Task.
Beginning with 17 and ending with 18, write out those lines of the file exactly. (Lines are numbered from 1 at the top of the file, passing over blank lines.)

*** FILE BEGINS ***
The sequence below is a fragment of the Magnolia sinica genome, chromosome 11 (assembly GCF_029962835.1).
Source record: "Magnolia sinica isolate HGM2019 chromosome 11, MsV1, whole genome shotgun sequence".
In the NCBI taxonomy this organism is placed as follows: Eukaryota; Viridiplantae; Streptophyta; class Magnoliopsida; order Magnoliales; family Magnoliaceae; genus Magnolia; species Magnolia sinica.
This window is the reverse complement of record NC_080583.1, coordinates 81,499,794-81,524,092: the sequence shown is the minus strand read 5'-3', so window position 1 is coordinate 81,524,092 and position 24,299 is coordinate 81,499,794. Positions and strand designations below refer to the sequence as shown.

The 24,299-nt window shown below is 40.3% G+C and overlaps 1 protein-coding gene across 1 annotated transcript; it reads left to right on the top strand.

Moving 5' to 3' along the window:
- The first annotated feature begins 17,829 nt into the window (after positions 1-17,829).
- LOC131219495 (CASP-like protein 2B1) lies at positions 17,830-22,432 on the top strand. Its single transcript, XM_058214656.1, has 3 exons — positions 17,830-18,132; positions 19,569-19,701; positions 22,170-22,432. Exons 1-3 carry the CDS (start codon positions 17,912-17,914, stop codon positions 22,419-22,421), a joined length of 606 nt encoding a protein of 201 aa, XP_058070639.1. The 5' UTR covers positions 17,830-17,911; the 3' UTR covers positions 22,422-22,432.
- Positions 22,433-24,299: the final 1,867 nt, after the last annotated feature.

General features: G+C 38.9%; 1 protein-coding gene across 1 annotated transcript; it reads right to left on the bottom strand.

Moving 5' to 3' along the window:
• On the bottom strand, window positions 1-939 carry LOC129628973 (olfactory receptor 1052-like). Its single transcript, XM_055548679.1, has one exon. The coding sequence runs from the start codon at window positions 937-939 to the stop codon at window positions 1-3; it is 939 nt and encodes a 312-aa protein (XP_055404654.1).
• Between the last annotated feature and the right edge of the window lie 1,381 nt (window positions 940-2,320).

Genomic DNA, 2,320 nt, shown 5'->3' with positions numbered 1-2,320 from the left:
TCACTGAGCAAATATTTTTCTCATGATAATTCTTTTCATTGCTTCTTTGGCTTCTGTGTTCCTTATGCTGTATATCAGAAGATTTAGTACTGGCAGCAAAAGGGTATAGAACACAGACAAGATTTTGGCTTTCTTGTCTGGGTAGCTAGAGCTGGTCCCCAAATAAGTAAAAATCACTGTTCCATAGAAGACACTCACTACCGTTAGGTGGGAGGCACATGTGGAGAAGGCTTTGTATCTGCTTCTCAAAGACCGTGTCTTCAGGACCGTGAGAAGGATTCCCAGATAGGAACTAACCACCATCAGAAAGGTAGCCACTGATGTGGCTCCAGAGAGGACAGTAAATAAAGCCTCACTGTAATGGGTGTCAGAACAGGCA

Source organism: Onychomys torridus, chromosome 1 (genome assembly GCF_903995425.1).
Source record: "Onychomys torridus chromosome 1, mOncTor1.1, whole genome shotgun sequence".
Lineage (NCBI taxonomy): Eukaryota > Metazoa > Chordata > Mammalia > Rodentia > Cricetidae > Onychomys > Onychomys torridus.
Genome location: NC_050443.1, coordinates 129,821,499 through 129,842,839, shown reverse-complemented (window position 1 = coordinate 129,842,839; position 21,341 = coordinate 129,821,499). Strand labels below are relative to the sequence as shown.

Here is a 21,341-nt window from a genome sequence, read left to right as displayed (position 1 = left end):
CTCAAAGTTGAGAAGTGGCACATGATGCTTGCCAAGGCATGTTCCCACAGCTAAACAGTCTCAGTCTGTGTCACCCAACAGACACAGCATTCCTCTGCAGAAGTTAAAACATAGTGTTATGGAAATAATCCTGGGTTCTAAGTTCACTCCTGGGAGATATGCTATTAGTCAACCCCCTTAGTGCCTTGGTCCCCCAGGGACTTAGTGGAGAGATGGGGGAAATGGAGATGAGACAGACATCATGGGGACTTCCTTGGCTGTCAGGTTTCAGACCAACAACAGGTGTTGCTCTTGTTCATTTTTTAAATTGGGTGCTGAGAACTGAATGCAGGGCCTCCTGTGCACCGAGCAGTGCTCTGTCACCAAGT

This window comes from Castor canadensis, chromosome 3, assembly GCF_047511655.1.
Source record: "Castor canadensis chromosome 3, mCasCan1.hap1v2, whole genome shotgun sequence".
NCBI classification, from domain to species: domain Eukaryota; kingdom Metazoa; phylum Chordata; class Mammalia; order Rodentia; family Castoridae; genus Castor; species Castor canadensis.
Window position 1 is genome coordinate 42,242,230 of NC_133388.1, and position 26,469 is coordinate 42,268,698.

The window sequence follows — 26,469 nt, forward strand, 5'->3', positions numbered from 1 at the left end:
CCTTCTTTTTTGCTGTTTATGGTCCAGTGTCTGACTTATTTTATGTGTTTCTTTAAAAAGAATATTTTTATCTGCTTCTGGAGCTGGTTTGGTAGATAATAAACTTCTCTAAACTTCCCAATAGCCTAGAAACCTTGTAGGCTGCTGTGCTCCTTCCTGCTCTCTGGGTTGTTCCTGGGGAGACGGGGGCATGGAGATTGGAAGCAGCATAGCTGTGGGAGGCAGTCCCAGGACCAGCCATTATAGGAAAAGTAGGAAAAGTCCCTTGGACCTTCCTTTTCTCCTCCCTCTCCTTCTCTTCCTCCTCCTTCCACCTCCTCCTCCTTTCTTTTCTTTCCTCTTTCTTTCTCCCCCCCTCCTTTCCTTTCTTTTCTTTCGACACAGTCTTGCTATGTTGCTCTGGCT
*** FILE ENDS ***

Source record: "Onychomys torridus chromosome 1, mOncTor1.1, whole genome shotgun sequence".
Lineage (NCBI taxonomy): Eukaryota > Metazoa > Chordata > Mammalia > Rodentia > Cricetidae > Onychomys > Onychomys torridus.